It was a magnificent sight, but it’s the noise that really strikes you. You first hear the falls before you see it. Then it materializes into a wide curtain of water (of which only about one-third can be seen from the Zambian side). I’ve visited Niagara Falls but I think Victoria Falls has it beat. Of course, the fact the latter is in the middle of a jungle while Niagara Falls is surrounded by tackiness and gaudiness, not that all of it is not good, may have something to do with this. It’s not the highest nor the biggest waterfall in the world, but in terms of the combination of height and volume, I believe it’s number one.
Anyways I walked towards one end of the park, overlooking the falls on one side and a gorge on the other. From there, you could see across into Zimbabwe, which was nothing special, just some trees and bushes. On the bridge between the two countries, there was a bungee jump in the center and I saw a person doing it. Needless to say, the part facing the falls was wet and several times, spray from the falls fell like rain. I took some pictures, trying to time when the spray stopped, and this partially worked. My camera got a little wet, and so did I, but whatever. I passed tourists, many of whom were white and wearing the yellow plastic raincoat that the park sold, for which I envied them a little. Being cheap, of course I had not bought it and I felt like a bum walking around with soaked pants and wet hair, trying to cover up my “baggy-enclosed”-camera inside my jacket. To cross to that end, you had to walk over a bridge and it was very wet and slippery. I did take a photo holding the camera inside the plastic baggy but it almost slipped from my grasp and in hindsight, was definitely not a smart thing. I also passed a few black visitors, who were probably locals and this was notable because it felt weird to see so few of a people within a place in their own country.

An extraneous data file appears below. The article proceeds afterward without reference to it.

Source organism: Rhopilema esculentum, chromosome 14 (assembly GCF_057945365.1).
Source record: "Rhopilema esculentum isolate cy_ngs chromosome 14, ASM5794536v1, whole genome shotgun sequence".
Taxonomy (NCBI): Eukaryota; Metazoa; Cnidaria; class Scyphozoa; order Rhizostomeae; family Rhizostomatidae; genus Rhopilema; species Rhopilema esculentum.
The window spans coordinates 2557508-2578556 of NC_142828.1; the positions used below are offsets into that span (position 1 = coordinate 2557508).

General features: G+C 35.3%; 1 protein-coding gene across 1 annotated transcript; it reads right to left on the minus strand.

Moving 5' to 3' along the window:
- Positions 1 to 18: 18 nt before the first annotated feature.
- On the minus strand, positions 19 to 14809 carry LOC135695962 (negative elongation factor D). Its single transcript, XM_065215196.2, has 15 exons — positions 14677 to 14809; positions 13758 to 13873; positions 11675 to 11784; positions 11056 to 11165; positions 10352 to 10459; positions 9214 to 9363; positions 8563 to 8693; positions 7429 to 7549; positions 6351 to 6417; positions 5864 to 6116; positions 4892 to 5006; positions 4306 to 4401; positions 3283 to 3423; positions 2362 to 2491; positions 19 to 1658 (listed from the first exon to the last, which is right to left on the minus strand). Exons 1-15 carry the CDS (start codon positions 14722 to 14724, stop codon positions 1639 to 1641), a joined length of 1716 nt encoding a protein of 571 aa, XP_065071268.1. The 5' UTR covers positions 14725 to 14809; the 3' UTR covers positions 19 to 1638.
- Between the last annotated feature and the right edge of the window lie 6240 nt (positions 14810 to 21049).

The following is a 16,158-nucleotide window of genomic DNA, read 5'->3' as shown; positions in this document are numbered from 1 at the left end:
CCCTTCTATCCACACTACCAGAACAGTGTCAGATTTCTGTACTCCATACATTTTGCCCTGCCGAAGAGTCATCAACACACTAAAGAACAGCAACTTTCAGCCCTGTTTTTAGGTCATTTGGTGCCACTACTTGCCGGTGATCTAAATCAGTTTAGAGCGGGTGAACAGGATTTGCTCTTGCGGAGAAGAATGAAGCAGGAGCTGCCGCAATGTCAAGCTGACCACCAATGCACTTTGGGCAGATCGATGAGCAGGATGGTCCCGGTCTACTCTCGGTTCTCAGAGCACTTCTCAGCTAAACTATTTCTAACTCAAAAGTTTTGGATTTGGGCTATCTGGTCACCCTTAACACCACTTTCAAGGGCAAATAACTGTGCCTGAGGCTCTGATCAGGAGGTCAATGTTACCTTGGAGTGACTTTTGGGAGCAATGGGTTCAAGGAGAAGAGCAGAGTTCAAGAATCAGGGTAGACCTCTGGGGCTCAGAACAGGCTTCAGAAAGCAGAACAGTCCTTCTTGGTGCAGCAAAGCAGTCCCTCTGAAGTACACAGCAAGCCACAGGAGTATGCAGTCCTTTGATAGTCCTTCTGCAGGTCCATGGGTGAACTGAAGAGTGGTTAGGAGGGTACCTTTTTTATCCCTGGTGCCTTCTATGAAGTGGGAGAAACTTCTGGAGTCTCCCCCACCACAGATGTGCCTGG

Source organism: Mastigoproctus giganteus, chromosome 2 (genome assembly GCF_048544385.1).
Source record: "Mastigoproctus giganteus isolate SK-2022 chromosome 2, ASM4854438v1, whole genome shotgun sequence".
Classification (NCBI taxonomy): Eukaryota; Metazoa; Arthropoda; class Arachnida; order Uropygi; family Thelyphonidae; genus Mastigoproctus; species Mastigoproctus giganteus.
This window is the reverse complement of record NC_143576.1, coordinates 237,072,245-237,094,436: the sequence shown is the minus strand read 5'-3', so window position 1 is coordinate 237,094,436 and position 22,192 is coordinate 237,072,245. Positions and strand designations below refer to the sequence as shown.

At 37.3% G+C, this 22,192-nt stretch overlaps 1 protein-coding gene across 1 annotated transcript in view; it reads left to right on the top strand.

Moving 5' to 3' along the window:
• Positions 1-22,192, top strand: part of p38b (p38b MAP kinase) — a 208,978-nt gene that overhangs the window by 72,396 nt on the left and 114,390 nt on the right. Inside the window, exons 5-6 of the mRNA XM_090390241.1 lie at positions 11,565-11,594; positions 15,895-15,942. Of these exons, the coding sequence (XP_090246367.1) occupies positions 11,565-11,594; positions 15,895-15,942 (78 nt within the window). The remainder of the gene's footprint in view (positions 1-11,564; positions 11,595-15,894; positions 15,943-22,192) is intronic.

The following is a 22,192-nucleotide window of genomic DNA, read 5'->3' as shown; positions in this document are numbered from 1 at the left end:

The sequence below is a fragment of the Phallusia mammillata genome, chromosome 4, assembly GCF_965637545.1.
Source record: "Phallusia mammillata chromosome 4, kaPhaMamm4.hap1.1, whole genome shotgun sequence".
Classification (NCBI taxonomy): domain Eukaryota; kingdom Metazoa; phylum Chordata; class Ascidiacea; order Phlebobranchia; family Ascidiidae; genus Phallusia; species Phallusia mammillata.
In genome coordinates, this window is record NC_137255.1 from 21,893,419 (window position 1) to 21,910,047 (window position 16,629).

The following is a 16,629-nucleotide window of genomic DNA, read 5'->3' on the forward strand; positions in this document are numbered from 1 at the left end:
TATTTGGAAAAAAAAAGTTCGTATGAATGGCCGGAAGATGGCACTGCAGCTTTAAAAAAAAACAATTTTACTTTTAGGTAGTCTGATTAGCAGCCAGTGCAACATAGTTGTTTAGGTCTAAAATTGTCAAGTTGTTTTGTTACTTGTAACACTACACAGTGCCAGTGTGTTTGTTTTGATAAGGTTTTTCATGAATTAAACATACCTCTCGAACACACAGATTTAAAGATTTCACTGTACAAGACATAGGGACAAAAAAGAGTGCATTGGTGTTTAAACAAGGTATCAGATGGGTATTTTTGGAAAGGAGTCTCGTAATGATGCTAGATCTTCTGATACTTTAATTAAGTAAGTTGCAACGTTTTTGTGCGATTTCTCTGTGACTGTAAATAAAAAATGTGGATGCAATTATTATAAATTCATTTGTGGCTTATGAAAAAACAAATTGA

Walking back to the part where I entered, a group of American tourists, probably a family, passed me by. In a great example of American hospitality, a member of this party, a middle-aged lady, who had stopped to look at the falls, asked me when I passed her if I wanted my picture taken which I did. I thanked her then continued walking but instead of going back to the front, I turned towards the Zambezi. As I said earlier, there’s a section of the park that adjourns the Zambezi River as it approaches Victoria Falls. I walked along there, no guard rails or nothing, seeing people posing for pictures on rocks at the riverbanks, as well as lone visitors sitting close up to the water, probably contemplating the majestic river. I also spotted two black guys, wading in the middle of the river amongst some boulders, trying to make their way to the other side. I thought they were fishermen but maybe they were Zimbabweans who had entered Zambia illegally (I highly doubt that it would be the other way around even though Zambia is poor) and now were trying to sneak back so as to avoid crossing the border customs post.